Monday, August 14, 2017

They Still Might Get Away With It

A Mason family - Mitch, Patricia, and Candace Stevenson - was indicted by a federal grand jury in June for money laundering associated with the receipt of life insurance proceeds. Allegedly, Patricia and Candace were the beneficiaries of two policies totaling nearly $3 million on the life of Mitch’s sister, Tina.
The 2009 application for life insurance stated that Tina had never been diagnosed with diabetes nor had taken medication within the previous 12 months. A physical exam was performed on a woman in Texas weighing 170 pounds. Tina actually weighed 380 pounds when she was in an emergency room three weeks prior to the application. Tina died in early 2012. Patricia and Candace received the death benefits and used them to purchase a Bentley convertible, make a $280K down payment on a former Homearama house, and other purchases. Unrelated, or perhaps not, Mitch and his son, Steven, have also allegedly been involved in a scrap metal scan.
Whew. Several points.
1. In Ohio, life insurance policies become incontestable two years after the application even if there is fraud. Companies have to pay the death benefit.
2. The Stevensons are likely being charged with money laundering because they cannot be charged with insurance fraud.
3. Money laundering is the crime of hiding the source of proceeds from a crime. I am not sure that using funds from a life insurance policy to purchase lots of bling amounts to money laundering.
4. In the bizarre coincidence category, the house purchased by the Stevensons was the subject of bank fraud 10 years ago that caused the builder to spend time in prison.
5. The Stevenson parents remain unindicted for naming their son Steven Stevenson.


Photo Credit:  Cincinnati Enquirer/Keith BieryGolick
License:  Fair Use/Education

Friday, August 4, 2017

Shooting and Drowning, Oh My

John Chakalos was a Connecticut octogenarian worth $40 million when he was murdered in 2013. No one has been charged with his killing although he was shot with the same type of gun his then 20 year old grandson had recently purchased.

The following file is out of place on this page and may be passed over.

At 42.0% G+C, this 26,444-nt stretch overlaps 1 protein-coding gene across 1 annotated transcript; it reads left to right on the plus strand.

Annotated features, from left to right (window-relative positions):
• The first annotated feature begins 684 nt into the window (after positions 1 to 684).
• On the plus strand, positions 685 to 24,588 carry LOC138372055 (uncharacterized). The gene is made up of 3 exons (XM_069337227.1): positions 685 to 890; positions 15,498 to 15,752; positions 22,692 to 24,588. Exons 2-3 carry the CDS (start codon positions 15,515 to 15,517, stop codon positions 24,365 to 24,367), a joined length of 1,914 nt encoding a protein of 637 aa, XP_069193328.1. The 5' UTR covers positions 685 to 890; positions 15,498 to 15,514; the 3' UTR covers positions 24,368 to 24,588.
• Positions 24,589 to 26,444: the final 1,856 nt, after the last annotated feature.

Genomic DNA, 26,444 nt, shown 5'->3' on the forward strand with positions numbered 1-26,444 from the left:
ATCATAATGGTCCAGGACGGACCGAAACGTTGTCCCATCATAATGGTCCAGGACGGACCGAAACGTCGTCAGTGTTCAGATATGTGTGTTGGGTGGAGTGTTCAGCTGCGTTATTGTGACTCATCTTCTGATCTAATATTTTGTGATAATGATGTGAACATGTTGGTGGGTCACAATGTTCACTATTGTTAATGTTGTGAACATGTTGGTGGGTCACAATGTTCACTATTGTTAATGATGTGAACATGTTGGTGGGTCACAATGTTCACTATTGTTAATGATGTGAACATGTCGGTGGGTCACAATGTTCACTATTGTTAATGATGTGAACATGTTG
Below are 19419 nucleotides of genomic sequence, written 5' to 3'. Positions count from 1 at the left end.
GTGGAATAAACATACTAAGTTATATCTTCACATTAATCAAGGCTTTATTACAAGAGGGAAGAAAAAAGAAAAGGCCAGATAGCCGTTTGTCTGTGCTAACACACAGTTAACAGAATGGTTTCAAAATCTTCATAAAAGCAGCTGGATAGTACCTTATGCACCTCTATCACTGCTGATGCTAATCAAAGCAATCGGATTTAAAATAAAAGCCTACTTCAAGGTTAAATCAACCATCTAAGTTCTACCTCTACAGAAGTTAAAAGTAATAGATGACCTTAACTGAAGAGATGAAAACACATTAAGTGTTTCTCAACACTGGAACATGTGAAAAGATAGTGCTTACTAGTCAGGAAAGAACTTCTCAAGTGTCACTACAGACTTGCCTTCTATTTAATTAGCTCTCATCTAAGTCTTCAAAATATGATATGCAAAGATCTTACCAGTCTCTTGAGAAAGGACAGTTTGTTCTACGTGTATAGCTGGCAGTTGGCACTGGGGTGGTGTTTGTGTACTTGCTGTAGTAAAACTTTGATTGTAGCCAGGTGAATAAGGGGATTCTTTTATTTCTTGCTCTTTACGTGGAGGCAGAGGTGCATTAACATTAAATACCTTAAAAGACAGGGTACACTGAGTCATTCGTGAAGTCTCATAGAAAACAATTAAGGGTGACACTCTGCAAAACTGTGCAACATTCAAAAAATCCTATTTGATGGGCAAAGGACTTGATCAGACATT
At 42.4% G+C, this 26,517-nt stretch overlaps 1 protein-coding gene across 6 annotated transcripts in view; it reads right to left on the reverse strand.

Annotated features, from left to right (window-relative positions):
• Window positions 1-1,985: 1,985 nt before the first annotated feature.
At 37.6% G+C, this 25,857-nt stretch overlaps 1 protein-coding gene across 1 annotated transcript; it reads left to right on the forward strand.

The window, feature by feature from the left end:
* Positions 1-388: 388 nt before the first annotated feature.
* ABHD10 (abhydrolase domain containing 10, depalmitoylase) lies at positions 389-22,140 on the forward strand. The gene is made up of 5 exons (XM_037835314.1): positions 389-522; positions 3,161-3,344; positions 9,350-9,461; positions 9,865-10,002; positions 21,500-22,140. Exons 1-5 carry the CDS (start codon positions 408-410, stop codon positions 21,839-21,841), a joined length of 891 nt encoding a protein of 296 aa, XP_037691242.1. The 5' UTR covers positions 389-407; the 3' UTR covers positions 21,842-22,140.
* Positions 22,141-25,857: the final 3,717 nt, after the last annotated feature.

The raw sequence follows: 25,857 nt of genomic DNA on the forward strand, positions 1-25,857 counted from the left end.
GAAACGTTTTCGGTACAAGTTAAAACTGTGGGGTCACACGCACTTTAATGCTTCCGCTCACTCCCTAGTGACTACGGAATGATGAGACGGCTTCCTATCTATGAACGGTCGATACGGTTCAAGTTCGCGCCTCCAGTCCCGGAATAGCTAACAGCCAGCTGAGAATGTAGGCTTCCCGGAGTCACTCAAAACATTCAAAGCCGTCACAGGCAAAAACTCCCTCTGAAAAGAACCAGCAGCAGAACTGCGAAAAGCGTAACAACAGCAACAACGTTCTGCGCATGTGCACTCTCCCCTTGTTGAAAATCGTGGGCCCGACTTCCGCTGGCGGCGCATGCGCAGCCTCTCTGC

Chakolos' estate is to be distributed equally among his 4 daughters. However, last year one of his daughters, the mother of the gun owning grandson, disappeared at sea after the boat she was in with her son sank at sea after some holes were improperly repaired. The son/grandson was found 8 days later on a life raft. Now the 3 surviving daughters have asked the Connecticut probate court to declare the grandson as the murderer of Chakalos which they hope will prevent him from inheriting his mother's share of the estate (and leave more for them).
Several points and one question:
1. The grandson should inherit his mother's share of the estate. Slayer statutes apply when someone has been convicted of murder not merely suspected of murder.
2. Getting a bit wonky, the share of the now deceased daughter vested in her so technically she will inherit it and her estate will receive it and distribute it pursuant to her will.
3. If the Slayer Statute were to be applied, it should be applied to her estate although once again the son/grandson has not been convicted of her murder.
4. Is a 20 year old really capable of pulling off a perfect crime then repeating his success three years later?
5. If not, bad luck and odd coincidences certainly seem to follow the grandson.
Photo Credit: Facebook?
License:  Fair Use/Education

Thursday, August 3, 2017

Griffin Appeal Is Road Kill

A slow news cycle finally ended this week with a local story. The Griffins are a large Northern Kentucky family which owned a rendering business (think road kill and restaurant grease) that was sold for $840 million in 2010. The business was operated along traditional gender roles with the males running the business and the women not participating.
The 6th Circuit Court of Appeals today upheld a $584 verdict against two of the Griffin brothers in favor of three of their sisters. The verdict stemmed from the brothers’ handling of their parents’ estates two and three decades ago. The sisters became aware that something might have been amiss with the way the estates were handled when a piece of real estate they should have inherited was transferred to the family company for $1 in 2010 to facilitate the sale of the company. A federal court’s award of $178 million to each daughter was the subject of the appeal.